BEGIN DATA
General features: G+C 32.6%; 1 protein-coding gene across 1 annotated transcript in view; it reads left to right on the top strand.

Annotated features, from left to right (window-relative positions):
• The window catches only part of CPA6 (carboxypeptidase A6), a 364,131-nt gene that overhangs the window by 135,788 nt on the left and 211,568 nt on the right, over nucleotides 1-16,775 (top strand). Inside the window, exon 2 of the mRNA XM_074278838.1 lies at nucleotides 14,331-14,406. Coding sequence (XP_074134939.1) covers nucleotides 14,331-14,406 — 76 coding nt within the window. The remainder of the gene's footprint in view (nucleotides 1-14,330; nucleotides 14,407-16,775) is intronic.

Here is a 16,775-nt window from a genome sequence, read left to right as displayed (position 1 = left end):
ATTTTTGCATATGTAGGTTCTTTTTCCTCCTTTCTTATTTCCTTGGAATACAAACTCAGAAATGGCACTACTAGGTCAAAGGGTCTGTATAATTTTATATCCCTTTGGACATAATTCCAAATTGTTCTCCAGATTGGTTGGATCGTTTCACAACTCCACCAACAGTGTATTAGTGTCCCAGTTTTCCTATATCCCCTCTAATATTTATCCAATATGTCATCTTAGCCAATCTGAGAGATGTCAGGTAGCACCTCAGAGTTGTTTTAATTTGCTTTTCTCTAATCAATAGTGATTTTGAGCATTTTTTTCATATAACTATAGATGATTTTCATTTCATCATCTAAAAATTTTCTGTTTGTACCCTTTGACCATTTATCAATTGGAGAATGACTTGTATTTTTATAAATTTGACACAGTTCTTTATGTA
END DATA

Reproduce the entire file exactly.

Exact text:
General features: G+C 32.6%; 1 protein-coding gene across 1 annotated transcript in view; it reads left to right on the top strand.

Annotated features, from left to right (window-relative positions):
• The window catches only part of CPA6 (carboxypeptidase A6), a 364,131-nt gene that overhangs the window by 135,788 nt on the left and 211,568 nt on the right, over nucleotides 1-16,775 (top strand). Inside the window, exon 2 of the mRNA XM_074278838.1 lies at nucleotides 14,331-14,406. Coding sequence (XP_074134939.1) covers nucleotides 14,331-14,406 — 76 coding nt within the window. The remainder of the gene's footprint in view (nucleotides 1-14,330; nucleotides 14,407-16,775) is intronic.

Here is a 16,775-nt window from a genome sequence, read left to right as displayed (position 1 = left end):
ATTTTTGCATATGTAGGTTCTTTTTCCTCCTTTCTTATTTCCTTGGAATACAAACTCAGAAATGGCACTACTAGGTCAAAGGGTCTGTATAATTTTATATCCCTTTGGACATAATTCCAAATTGTTCTCCAGATTGGTTGGATCGTTTCACAACTCCACCAACAGTGTATTAGTGTCCCAGTTTTCCTATATCCCCTCTAATATTTATCCAATATGTCATCTTAGCCAATCTGAGAGATGTCAGGTAGCACCTCAGAGTTGTTTTAATTTGCTTTTCTCTAATCAATAGTGATTTTGAGCATTTTTTTCATATAACTATAGATGATTTTCATTTCATCATCTAAAAATTTTCTGTTTGTACCCTTTGACCATTTATCAATTGGAGAATGACTTGTATTTTTATAAATTTGACACAGTTCTTTATGTA